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Bio 1306 Exam 2 Study Guide

by: Kimberly Rodriguez

Bio 1306 Exam 2 Study Guide Bio 1306

Marketplace > University of Texas at El Paso > Science > Bio 1306 > Bio 1306 Exam 2 Study Guide
Kimberly Rodriguez
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Starting from chapter 20
Organismal Biology
Study Guide
Biology, bio1306, Organismal Biology
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This 5 page Study Guide was uploaded by Kimberly Rodriguez on Sunday March 20, 2016. The Study Guide belongs to Bio 1306 at University of Texas at El Paso taught by in Spring 2016. Since its upload, it has received 64 views. For similar materials see Organismal Biology in Science at University of Texas at El Paso.


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Date Created: 03/20/16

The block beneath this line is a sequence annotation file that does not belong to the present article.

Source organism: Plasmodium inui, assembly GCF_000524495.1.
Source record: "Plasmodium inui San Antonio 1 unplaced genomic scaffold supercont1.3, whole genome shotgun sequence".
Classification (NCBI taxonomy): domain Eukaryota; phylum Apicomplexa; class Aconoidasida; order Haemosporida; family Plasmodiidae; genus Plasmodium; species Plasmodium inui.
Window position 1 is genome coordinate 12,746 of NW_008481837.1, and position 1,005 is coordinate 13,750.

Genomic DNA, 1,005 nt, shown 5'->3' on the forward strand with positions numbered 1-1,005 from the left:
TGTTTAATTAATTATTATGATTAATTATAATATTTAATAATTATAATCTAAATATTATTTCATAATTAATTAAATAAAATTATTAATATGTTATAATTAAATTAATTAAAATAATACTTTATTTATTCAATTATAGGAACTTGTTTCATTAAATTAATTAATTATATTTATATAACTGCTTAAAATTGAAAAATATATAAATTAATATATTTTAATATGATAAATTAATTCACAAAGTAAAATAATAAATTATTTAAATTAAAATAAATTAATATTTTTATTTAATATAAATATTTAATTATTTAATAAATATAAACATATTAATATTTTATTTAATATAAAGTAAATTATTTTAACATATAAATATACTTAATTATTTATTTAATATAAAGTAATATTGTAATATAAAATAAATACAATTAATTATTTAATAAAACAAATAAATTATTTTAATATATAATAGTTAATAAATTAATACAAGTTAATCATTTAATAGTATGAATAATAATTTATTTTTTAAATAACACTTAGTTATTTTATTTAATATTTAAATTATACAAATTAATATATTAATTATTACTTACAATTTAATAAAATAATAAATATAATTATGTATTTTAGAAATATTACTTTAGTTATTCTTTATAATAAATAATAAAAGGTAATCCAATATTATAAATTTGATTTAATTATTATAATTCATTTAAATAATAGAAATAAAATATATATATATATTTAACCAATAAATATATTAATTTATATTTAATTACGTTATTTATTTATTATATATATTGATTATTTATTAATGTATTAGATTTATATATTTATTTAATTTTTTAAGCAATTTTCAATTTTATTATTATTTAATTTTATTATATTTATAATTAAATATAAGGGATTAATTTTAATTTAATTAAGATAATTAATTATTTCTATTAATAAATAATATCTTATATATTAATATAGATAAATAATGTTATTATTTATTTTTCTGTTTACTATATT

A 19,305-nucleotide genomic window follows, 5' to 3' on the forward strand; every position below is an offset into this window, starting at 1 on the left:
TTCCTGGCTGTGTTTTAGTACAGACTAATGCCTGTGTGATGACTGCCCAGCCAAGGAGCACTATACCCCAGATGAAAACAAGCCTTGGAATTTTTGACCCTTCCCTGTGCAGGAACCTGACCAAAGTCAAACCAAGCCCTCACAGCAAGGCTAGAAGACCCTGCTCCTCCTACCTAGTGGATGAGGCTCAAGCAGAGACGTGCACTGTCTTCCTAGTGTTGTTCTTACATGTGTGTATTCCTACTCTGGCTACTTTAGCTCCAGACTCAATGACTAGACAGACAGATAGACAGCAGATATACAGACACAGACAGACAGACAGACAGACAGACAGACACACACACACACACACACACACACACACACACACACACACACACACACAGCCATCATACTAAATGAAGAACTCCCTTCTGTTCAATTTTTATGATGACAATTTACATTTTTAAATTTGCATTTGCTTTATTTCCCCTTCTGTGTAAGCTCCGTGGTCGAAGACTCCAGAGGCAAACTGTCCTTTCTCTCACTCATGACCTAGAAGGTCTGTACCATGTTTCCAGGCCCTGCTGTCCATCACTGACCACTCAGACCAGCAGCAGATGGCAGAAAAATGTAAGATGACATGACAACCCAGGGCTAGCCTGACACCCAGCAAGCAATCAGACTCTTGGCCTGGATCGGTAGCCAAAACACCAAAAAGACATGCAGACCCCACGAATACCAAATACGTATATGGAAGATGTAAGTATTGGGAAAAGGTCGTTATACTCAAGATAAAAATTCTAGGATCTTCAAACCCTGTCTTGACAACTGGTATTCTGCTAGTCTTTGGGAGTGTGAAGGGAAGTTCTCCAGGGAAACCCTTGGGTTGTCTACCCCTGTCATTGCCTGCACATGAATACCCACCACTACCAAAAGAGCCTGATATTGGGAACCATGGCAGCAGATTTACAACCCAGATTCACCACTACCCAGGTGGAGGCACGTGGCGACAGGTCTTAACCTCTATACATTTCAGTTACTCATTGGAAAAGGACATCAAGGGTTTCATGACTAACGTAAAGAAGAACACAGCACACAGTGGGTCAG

Exam 2 Dr. Carl S. Lieb Exam II Study Guide Starting with Chapter 20: Eukaryotes 1) Eukaryotes have less metabolic diversity than Prokaryotes. Includes Protista, Plantae, Fungi, and Animalia. 2) Symbiosis: two different species that live in close association. a. Mutualism- both species benefit b. Commensalism- one benefits, one doesn’t benefit or get harmed c. Parasitism- one species benefits, the other is harmed 3)Protista Phytoplankton- photoautotrophs in aquatic systems Zooplankton- heterotrophs in aquatic systems Algae- plant-like protists Protozoa- animal-like protists Slime Molds- fungi-like protists Thallus- the body of a multicellular protest Reproduction by binary fission or sexual conjugation. Gametophyte: produces gametes that fuse to create zygotes (1n) Sporophyte: produces haploid spores by meiosis (2n) Syngamy: identical gametes Fertilization: different gametes Lineages Alveolates: Have alveoli under the cell membrane a) Dinoflagellates: phosphorescent, create red tides, aquatic b) Apicomplexans: endoparasites. Ex: Plasmodium causes malaria. c) Ciliates: have cilia. Contain a macronucleus (multiple copies) & micronucleus (diploid, divides by binary fission). Reproduce by conjugation. Ex: Paramecium Stramenopiles: aka brown plant kingdom a) Diatoms: marine, photosynthetic, lack flagella, have a shell outside of cell membrane (a test) b) Brown algae: Multicellular, marine, photosynthetic. Ex: kelp c) Water molds: Non-photosynthetic, heterotrophic, fungi-like. Ex: potato blight fungus, ick on fish Rhizaria: Amoeba-like, chemotrophic. Use pseudopods for movement & food capturing. a) Cercozoans: many habitats, chloroplasts are derived from green alga. b) Foraminiferans: aquatic, must have a test of calcium carbonate except those on deep ocean. c) Radiolarians: radial symmetry & glassy exoskeleton Exam 2 Dr. Carl S. Lieb Excavates a) Diplomonads: lack mitochondria, multiple flagella, two haploid nuclei. Ex: hiker’s diarrhea b) Parabasalids: includes all parasites. Ex: Trichomonas Vaginalis (Std) c) Heteroloboseans: 2 life cycle stages. 1-Amoeboid cells. 2-Flagellated cells. Non- parasitic. Ex: brain eating amoeba. d) Euglenids: photoautotrophic, can become heterotrophic, aquatic. e) Kinetoplastids: parasitic, kinetoplast-containing mitochondria. Ex: Tryponosomes- blood parasites Amoebozoa: move by pseudopods, eat by phagocytosis a) Typical amoebas: free-living, single celled b) Parasites: Dysentery c) Slime molds: fungus-like. Plasmodial or cellular. Ophisthokonts: Fungi and animals in their derived forms 4) Fungi Coenocytic: cells within filaments have holes that allow cytoplasm to flow between cells Mycelium: the body of a fungus Hyphae: filaments that make up the mycelium Haustoria: hyphae specialized to penetrate the cells of other organisms Heterokaryon: cells have to haploid nuclei Karyogamy: produces a zygote that reproduces by meiosis Yeasts: unicellular fungi. Not a taxon. Lineages Microsporidians: unicellular parasites, infect insects and vertebraes. Chytrids: aquatic, cause chytridiomycosis (frogs) Zygomycetes: haploid mycelium. Reproduce my fusing gametangia. Glomeromycetes: have mycorrhizae, sugars moved by phloem. Ascomycetes: have a sac in which karyogamy occurs. Includes penicillium, pathogens and lichens. Basidiomycetes: long dikaryotic stage, includes edible and deadly mushrooms. 5) Plantae Red algae: marine, red color caused by phycoerythrin, enhance coral reefs by secreting calcium carbonate Chlorophytes: chlorophyll a and chlorophyll b, Ex: sea lettuce Embyophyta: land plants a) Liveworts: liver- shaped gametophyte b) Mosses: swimming sperm, homosporous, can happen in polar regions c) Hornwarts: similar to liverworts but horn-shaped d) Lycophytes: vascular, swimming sperm, can be homo/heterosporous Exam 2 Dr. Carl S. Lieb e) Horsetails: homosporous, vascular f) True Ferns: homosporous, vascular, swimming sperm, primary growth. -sori: clusters of sporangia. -prothallus- what grows from a spore g) Seed plants: Gymnosperms (cones) Angiosperms (flowering plants) 6) Angiosperm Vocabulary Sepals: enclose and protect floral plants Petals: inside sepals. Stamens: inside petals. Consists of stalk (filament) and a sac with microsporangia (anther) Carpels: fused into a pistil. The base has an ovary that contains ovules. The top has a sticky pat (stigmata) that makes pollen stick. Complete flower: if a species has all four floral organs (sepals, petals, stamens, carpels) Incomplete flower: if something is missing. Ex: grass is missing petals Perfect flower: if a species has flowers with stamens and carpels Imperfect flower (dioecious): if a species only has pistil and not stamens (or vice versa) Monoecious: have male and female flowers. Ex: corn 7) Angiosperm Lineage Amborella: small group Water lilies: aquatic Star Anise: small group Magnoliids: trees in southeastern US characterized by white flowers Monocots: have one seed leaf (monocotyledonous). Include grasses, lilies, yuccas, etc. Eudicots: two seed leaves (dicotyledonous). True dicot. 8) Double fertilization in Angiosperms. Formation of female gametophyte: 1-Meiosis occurs in each ovule (megasporangium) forming four haploid megaspores 2- 3 of the 4 megaspores die 3-Remaining megaspore divides and produces a 7 cell, 8 nucleate gametophyte (embryo sac) 4-One of the cells is larger and has 2 nuclei (polar nuclei) 5-One of the cells is exposed to a part of the embryo sac (the microphyle). This one acts as an egg cell. Formation of male gametopyte: 1-Wall of microspore thickens 2-Divides to produce a 2 cell, 2 nucleus stage called pollen grain. One nucleus is the generative and the other is the tube nucleus. 3-Pollen grains are released to be transported by wind or animals Chapter 24: The Plant Body Meristems: Areas on the plant that constantly grow. Apical Meristems- tips of stems or roots Exam 2 Dr. Carl S. Lieb Indeterminate growth- continuous growth Pluripotent :Able to develop into any type of plant cell if damage occurs Toripotent: A cell from anywhere can be used to generate a new clone. 9) The Root System • Organs: roots • Functions: Absorbs water & minerals, and converts sugar into starch and stores it. The Shoot System • Organs: stems and leaves • Functions: leaves form sporophylls for reproduction, stems support plant against gravity, orient it towards the sunlight, connect leaves and roots, may be photosynthetic. 10)The Dermal Tissue System Forms epidermis. • Stomata- holes that allow gas exchange • Trichomes- leaf hairs, protect against UV rays, and used for mechanical defenses from herbivory insects • Root hairs- cylindrical projections off the roots that increase absorptive surface • Cuticle- waxy layer covering the surface of the plant body to reduce evaporative water loss 11)The Ground Tissue System Parenchyma- abundant. In leaves/stems they perform photosynthesis. In roots they store starch, in seeds it stores proteins. • Collenchyma- elongated cells with cell walls that are thick and thin. Provide structural support to stems. • Sclerenchyma- elongated cells (fibers) or short/stubby cells (sclerids) with thick cell walls that contain lignin. • Lignin- gives rigidity to stems 12)The Vascular Tissue System Transports substances within plant. • Xylem- transports water and nutrients to the plant from the roots (most cells are dead but they still function) • Phloem- composed of living cells, transports sugars to where they will be used for energy or storage (sinks). Can carry substances in different directions. Arranged into vascular bundle Exam 2 Dr. Carl S. Lieb 13)Primary/Secondary Growth Dicots and conifers can have secondary growth by the vascular cambium which is between the xylem and the phloem. • Cork cambium- cork cells that waterproof and produce bark. • Tree rings- produced because xylem cells during the summer are longer than during the spring/winter which creates growth layers. • Girdling- severs the phloem and destroys the ability to pick up water. Carving is hurtful but repairable by pluripotent cells.